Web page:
How about a budget for a PR program that focuses on identity and image that builds a long term relationship with the community so that you don't have to depend so heavily on marketing from program to program and from season to season? One reason for the pandering to salacious audiences is the relatively small size of the ballet-savvy crowd and nothing done to grow a bigger intelligent audience.
To quote myself above:
There has to be emphasis on identity marketing instead so that you build a relationship with the community and have a strong audience base no matter what you're performing this season, next season or ten seasons to come!
Unfortunately, I have seen income at dance companies exhausted within weeks as they come in, with the money spent on the most pressing needs, such as wages, rent, and bills, with whatever is left over going towards marketing for the next program and sometimes if they really have money left over for the next season.
Usually there isn't much of a continuity in marketing from season to season because turnover rate among the administrative staff is typically high -- in such cases, there is no high-level thinking or staff-level execution of a longterm PR strategy. I don't even think they've even had the time or the desire to seek the ultimate "silver bullet."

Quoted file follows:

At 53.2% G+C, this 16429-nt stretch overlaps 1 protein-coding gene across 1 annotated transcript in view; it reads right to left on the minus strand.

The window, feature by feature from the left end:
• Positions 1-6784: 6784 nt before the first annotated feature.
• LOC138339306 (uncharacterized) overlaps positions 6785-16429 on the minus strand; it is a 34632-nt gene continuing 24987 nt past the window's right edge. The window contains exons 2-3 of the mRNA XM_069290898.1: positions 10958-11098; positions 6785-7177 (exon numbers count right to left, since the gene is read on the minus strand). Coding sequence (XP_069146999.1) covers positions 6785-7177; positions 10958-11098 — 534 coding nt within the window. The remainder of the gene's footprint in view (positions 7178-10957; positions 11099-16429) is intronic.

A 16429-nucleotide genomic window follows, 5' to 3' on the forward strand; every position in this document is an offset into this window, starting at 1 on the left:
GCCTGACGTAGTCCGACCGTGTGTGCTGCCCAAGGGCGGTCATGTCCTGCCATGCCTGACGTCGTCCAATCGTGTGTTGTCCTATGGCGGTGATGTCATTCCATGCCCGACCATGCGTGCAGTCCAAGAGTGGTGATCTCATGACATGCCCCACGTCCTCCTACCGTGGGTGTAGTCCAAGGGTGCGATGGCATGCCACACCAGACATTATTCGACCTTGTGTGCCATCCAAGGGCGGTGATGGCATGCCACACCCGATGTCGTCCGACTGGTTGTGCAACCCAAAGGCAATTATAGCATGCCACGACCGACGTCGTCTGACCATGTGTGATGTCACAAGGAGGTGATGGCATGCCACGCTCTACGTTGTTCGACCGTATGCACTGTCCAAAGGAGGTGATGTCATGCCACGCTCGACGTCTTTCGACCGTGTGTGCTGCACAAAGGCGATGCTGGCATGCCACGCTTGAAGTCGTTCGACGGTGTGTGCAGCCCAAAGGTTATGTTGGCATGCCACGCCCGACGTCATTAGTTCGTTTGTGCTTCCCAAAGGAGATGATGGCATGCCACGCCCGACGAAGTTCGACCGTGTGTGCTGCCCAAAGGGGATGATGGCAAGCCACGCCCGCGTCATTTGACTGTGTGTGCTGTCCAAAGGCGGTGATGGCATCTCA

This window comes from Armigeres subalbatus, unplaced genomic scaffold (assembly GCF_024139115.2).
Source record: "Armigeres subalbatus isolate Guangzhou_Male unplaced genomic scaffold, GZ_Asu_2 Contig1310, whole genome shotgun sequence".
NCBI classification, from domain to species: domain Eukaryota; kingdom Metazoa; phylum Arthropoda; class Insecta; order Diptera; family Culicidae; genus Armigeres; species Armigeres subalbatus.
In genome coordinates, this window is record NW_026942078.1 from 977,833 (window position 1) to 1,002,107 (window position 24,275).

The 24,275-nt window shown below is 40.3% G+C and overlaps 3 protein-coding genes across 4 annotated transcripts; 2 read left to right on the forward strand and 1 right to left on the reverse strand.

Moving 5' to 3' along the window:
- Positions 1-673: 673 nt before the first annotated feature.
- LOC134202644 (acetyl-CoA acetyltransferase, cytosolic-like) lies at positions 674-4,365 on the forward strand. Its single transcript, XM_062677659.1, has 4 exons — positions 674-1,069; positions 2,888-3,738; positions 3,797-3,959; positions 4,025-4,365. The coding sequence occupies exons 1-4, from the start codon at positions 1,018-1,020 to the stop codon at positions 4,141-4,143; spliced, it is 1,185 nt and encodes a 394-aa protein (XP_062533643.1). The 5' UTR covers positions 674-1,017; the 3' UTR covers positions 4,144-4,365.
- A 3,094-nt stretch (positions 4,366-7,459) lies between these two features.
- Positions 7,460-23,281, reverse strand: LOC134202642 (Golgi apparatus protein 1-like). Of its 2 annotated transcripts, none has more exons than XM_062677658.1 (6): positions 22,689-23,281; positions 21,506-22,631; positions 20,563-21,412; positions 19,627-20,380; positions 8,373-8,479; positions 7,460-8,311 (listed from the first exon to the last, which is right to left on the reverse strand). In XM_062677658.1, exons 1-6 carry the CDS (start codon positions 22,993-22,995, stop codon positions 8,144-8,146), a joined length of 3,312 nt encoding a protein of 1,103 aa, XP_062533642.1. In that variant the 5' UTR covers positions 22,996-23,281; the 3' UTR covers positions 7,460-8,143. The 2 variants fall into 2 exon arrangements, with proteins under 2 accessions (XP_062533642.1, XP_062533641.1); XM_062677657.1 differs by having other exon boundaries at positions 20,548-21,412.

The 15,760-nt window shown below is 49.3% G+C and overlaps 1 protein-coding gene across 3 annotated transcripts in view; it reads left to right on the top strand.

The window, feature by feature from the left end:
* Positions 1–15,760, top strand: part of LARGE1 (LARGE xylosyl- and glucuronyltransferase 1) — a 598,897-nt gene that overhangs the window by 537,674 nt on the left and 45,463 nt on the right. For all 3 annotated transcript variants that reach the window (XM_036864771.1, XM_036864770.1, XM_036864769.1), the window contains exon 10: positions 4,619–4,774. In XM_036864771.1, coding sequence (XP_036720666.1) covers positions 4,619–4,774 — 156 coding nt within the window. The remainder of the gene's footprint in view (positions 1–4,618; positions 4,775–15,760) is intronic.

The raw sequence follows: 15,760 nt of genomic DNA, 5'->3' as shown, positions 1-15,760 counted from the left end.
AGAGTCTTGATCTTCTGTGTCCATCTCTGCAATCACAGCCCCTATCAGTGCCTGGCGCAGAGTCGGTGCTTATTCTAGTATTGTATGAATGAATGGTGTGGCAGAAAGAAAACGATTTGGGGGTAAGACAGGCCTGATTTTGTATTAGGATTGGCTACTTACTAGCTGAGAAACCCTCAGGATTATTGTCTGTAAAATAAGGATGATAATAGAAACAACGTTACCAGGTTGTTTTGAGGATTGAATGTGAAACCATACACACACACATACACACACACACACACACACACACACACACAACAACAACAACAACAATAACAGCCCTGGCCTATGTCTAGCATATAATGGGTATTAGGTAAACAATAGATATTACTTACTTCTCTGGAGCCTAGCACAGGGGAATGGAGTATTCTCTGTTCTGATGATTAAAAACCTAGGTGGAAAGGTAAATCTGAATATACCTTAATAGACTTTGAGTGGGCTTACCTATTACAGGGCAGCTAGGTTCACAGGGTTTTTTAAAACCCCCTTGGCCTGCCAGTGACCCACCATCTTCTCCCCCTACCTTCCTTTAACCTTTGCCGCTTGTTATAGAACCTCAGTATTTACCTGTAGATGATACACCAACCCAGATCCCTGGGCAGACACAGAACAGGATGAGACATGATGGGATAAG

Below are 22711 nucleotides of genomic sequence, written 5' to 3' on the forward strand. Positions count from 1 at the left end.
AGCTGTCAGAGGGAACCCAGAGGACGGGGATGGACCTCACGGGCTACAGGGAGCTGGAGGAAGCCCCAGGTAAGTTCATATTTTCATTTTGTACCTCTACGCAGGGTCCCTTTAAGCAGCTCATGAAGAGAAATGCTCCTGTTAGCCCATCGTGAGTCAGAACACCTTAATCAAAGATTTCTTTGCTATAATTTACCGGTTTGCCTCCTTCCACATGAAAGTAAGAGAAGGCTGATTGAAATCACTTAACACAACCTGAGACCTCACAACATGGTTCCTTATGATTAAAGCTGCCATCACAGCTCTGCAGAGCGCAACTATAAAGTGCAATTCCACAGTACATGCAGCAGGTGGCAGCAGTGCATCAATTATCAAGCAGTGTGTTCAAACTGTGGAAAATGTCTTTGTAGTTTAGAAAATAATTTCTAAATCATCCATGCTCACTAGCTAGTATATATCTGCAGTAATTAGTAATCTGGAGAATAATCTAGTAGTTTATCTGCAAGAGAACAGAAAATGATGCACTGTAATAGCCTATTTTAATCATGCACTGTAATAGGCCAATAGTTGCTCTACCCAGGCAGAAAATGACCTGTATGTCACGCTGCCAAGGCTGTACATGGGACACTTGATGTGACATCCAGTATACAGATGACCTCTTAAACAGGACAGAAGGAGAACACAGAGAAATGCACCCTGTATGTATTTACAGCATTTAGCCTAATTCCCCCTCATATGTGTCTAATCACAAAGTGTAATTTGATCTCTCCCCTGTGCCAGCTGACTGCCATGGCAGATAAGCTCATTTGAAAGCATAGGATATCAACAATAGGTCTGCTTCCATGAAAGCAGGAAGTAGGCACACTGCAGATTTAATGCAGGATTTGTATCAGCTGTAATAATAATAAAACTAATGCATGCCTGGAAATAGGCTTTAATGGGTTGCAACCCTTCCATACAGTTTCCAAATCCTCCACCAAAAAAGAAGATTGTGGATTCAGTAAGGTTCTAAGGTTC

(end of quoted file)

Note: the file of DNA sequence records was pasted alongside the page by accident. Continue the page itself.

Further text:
And this is the case for many small for-profit businesses as well. It boggles my mind that so many companies have no mission statement or a business plan (other than the one they wrote many years ago to get a business loan that they never looked at again). It's hard to create long term plans when you're overworked and trying to survive from week to week.
Now, there are some ballet organizations that do it right. One in particular consistenly spends a lavish amount of money on the details, such as mylar invitations, pre-season announcements on heavy cardstock, high-definition photos in their brochures that are professionally designed, etc. etc. -- and all this for just regular people on their mailing list! There's a prestige associated with that company which in turn leads to a large and loyal following as well as a large donor base.
Smaller companies can do similar things on a lesser scale. However, one suggestion I had for a then-young arts organization was "Unless you're striving to be a regional, semi-amateur outfit, don't do it if it doesn't look nice," meaning if you can afford only plain paper for a newsletter, then don't do it -- save the money to enhance the brochure instead. If you really need to do it, pick up the phone instead: get services and materials donated.
But like I said, it's hard and I don't envy those making a career out of it. We really owe Executive Directors, General Managers, PR and Marketing personnel and administrative staff more than we know for keeping professional ballet thriving!